9. Business Licenses and Permits
As you likely know, you need a business license or permit to operate legally. Business license requirements depend on where you live, so you should’ve be aware of them when you started your business.
When you apply for a loan, lenders will ask that you meet the requirements of the state and locality you operate in. Licenses and permits help prove your business is a legitimate operation that complies with applicable regulations.
Depending on the business loan you pursue, you may have to secure it by collateral. Examples of collateral include real estate, inventory, and equipment.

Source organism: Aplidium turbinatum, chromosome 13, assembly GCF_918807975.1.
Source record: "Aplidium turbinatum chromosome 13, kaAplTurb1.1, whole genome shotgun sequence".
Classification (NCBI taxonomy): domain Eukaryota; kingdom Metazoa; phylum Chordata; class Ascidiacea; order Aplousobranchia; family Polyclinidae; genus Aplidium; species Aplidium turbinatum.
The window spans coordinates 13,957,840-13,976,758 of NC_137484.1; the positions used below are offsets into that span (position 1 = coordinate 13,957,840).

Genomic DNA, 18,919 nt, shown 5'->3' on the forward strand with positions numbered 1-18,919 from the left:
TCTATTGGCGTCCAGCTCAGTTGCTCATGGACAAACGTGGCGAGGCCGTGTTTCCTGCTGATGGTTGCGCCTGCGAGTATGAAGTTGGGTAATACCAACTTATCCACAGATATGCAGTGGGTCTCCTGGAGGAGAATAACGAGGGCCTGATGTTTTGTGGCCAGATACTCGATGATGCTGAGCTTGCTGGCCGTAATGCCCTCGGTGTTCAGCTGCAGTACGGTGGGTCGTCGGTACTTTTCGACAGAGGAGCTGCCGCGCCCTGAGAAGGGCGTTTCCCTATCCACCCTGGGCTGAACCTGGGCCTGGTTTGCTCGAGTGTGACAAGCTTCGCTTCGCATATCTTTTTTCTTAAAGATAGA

Collateral is essentially an asset you own like equipment or property. If you fail to repay your business loan, the lender will repossess the collateral that you submitted. In addition, if you apply for a loan with a collateral requirement, you’ll have to prove that you own the collateral.
Conclusion: Shop Around to Find the Best Business Loan
Business loan application requirements can be a challenge to meet if you own a startup or newer business. The good news is that many lenders are willing to take a chance on businesses that are less than two years old.
As long as you meet as many requirements as possible and prove that you’ll use the funds to grow your operation, there’s a good chance you’ll get approved.
Editorial Note: Any opinions, analyses, reviews or recommendations expressed in this article are those of the author's alone, and have not been reviewed, approved, or otherwise endorsed by any of these entities.